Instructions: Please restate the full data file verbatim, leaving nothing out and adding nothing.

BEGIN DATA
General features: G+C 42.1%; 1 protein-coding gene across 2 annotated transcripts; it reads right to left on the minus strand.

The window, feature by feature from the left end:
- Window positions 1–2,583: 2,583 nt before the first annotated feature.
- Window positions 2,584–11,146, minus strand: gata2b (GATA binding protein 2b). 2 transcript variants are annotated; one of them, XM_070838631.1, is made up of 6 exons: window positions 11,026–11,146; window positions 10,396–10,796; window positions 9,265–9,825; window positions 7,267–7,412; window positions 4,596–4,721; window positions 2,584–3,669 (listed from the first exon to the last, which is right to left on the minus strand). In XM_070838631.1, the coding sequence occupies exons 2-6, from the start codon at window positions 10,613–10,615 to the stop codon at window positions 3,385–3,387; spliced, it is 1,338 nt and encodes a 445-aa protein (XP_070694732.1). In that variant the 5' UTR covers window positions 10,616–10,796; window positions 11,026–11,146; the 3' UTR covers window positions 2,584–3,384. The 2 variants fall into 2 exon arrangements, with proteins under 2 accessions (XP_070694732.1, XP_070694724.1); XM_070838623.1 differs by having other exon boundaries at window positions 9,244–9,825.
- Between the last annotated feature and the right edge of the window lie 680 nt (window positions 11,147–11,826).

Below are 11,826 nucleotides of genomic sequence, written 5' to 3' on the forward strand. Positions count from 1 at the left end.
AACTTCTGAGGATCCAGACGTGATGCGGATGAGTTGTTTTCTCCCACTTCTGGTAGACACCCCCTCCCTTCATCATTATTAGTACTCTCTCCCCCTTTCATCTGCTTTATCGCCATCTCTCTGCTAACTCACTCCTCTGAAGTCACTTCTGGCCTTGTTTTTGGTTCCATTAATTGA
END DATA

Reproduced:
General features: G+C 42.1%; 1 protein-coding gene across 2 annotated transcripts; it reads right to left on the minus strand.

The window, feature by feature from the left end:
- Window positions 1–2,583: 2,583 nt before the first annotated feature.
- Window positions 2,584–11,146, minus strand: gata2b (GATA binding protein 2b). 2 transcript variants are annotated; one of them, XM_070838631.1, is made up of 6 exons: window positions 11,026–11,146; window positions 10,396–10,796; window positions 9,265–9,825; window positions 7,267–7,412; window positions 4,596–4,721; window positions 2,584–3,669 (listed from the first exon to the last, which is right to left on the minus strand). In XM_070838631.1, the coding sequence occupies exons 2-6, from the start codon at window positions 10,613–10,615 to the stop codon at window positions 3,385–3,387; spliced, it is 1,338 nt and encodes a 445-aa protein (XP_070694732.1). In that variant the 5' UTR covers window positions 10,616–10,796; window positions 11,026–11,146; the 3' UTR covers window positions 2,584–3,384. The 2 variants fall into 2 exon arrangements, with proteins under 2 accessions (XP_070694732.1, XP_070694724.1); XM_070838623.1 differs by having other exon boundaries at window positions 9,244–9,825.
- Between the last annotated feature and the right edge of the window lie 680 nt (window positions 11,147–11,826).

Below are 11,826 nucleotides of genomic sequence, written 5' to 3' on the forward strand. Positions count from 1 at the left end.
AACTTCTGAGGATCCAGACGTGATGCGGATGAGTTGTTTTCTCCCACTTCTGGTAGACACCCCCTCCCTTCATCATTATTAGTACTCTCTCCCCCTTTCATCTGCTTTATCGCCATCTCTCTGCTAACTCACTCCTCTGAAGTCACTTCTGGCCTTGTTTTTGGTTCCATTAATTGA